Denzel Perryman was raised to tackle

Desmond Perryman stuffed a backrest pillow up his shirt, cushioning himself like a hockey goalie about to enter the crease. His son Denzel had just begun to play youth football. Dad wanted to teach him how to tackle, committed to living-room drills a few days a week until Denzel mastered proper technique.

They started when Denzel was 6.

They stopped when Denzel was 7.

"I actually had to brace myself because he would've knocked me down," Desmond said. "I knew he had it at that point. ... He was a form tackler at 7 years old, a perfect tackler. When a grown man has to brace for a 7-year-old kid, you know he's coming real hard."

Denzel, a grown man now, is set to play his first NFL game. The Chargers inside linebacker and second-round pick will debut Thursday night against the Cowboys. His parents will watch the exhibition opener from afar, as Denzel looks to apply on defense and special teams some of the homegrown hitting learned in South Florida.

The lessons are the foundation to Perryman's game.

All linebackers must seek out contact. Few seem to find enjoyment rivaling that of Perryman. As a boy, he ran at his dad and older brothers from a three-point stance and tried to tackle them. He practiced form against a door. He grew up watching a highlight tape of the NFL's hardest hits while idolizing Ray Lewis.

After an offseason of limited contact, Perryman gets the green light Thursday.

"A lot of people ask me am I nervous, am I nervous," Perryman, 21, said Wednesday. "I'm just (eager) to hit somebody else, to go against somebody else. ... I'm looking forward to that environment. I know it's a preseason game, but still, it's an NFL game, an opportunity for me to showcase why they drafted me."

The pillow drill is where it started.

Television time turned into tackling time. His dad gave basic pointers like to keep his head up, a safety measure to reduce risk of spinal injury and paralysis, and implored him to tackle through his target. If Perryman did not tackle properly or hard enough, his dad wouldn't feign impact and playfully fall to the floor.

He had Perryman reset and try again.

"He used to tell me, 'Everything you touch, you knock it down,' " Perryman said. "That's always been my mindset. Whatever I touch gets knocked down. When I'm coming to make contact, I'm going 100 miles per hour, and I'm not slowing down. At all."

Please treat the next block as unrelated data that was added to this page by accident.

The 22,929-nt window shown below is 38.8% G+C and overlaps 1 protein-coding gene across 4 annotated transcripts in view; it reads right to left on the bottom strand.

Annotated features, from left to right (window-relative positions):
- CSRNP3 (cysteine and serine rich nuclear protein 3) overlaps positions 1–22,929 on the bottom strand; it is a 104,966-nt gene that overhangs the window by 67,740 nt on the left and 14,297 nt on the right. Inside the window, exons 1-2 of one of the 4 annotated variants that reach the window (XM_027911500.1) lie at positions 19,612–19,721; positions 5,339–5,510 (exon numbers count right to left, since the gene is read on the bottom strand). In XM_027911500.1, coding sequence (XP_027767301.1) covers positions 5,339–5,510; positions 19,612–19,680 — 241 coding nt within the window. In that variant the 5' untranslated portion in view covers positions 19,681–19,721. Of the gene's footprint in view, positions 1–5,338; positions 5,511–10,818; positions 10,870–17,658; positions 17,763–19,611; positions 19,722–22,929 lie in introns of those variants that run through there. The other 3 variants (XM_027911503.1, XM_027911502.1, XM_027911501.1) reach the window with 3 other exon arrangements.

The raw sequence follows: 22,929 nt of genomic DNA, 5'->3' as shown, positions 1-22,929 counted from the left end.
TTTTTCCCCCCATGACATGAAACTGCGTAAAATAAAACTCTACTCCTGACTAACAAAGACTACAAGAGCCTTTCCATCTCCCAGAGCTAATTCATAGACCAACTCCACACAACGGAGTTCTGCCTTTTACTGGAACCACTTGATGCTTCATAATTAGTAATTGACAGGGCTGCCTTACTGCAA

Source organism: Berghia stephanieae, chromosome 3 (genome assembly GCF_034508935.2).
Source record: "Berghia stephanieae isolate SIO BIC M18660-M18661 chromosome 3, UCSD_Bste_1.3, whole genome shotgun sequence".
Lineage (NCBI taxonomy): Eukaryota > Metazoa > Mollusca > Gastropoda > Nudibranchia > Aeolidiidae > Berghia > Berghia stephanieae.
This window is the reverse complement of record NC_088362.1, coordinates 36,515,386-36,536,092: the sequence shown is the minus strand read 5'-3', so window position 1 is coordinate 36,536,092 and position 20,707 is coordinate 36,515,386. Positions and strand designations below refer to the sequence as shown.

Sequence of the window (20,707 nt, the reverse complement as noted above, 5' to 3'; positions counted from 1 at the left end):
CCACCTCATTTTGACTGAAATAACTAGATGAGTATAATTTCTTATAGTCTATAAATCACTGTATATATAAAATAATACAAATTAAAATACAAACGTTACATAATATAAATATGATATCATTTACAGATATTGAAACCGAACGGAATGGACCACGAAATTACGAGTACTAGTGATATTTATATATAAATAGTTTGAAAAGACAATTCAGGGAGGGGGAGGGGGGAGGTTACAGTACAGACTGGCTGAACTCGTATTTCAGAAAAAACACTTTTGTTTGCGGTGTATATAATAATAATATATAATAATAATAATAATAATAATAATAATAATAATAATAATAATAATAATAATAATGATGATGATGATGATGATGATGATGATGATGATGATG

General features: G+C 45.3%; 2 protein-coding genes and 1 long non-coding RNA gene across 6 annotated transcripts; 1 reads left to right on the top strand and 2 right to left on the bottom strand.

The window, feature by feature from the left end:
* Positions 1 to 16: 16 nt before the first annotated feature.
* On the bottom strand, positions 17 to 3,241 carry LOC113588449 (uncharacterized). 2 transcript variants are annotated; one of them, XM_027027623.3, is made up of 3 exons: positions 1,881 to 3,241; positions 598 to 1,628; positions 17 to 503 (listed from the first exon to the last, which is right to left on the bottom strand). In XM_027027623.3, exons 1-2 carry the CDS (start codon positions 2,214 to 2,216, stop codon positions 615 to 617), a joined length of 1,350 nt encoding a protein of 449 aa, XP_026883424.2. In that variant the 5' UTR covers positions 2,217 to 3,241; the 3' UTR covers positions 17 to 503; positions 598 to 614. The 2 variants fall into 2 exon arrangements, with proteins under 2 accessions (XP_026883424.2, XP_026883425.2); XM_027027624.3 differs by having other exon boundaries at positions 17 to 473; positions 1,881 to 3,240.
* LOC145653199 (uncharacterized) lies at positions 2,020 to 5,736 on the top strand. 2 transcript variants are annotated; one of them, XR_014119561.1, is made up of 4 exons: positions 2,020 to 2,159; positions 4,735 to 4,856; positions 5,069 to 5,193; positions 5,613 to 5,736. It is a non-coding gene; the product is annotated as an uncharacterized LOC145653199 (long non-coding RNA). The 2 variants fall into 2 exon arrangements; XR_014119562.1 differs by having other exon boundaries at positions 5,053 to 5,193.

Desmond, 47, coached Perryman from age 6 to the start of high school.

He knew the coaches at Coral Gables High, so he was comfortable stepping back. Still, he remained closely involved, the two speaking after every game. Desmond has attended just about every one of Perryman's games from Pop Warner through college at Miami. Any one he had to miss, he'd watch on tape later so he could rehash plays with his son.

Perryman appreciates it.

Some childhood friends had a mother without an active father. For others, it was vice versa. He grew up with both, his father highly involved in what became his career.

"I guess I'm his worst critic because I critique everything," Desmond said. "I just think he should be perfect on the field. I don't tolerate half speed or taking plays off. The motto in our house is 'it's all out or nothing.' If you're not going to go all out, then don't even get on the field."

Desmond cannot attend every Chargers game.

The drive to see Perryman play Pop Warner or prep football was about 15 to 20 minutes. For college, the commute was about 30. Any trip to San Diego is far longer, and as commissioner of Pop Warner football in Coconut Grove, Fla., Desmond has other commitments.

But he'll be watching Thursday night.

And his presence will be felt.

"I'll hear my dad's voice in my head," Perryman said. "If I'm missing a tackle, he'll say, 'Come on, man. Get it together. Take the proper angle. Bend your knees. Stop lunging.' It's already registered in my head."

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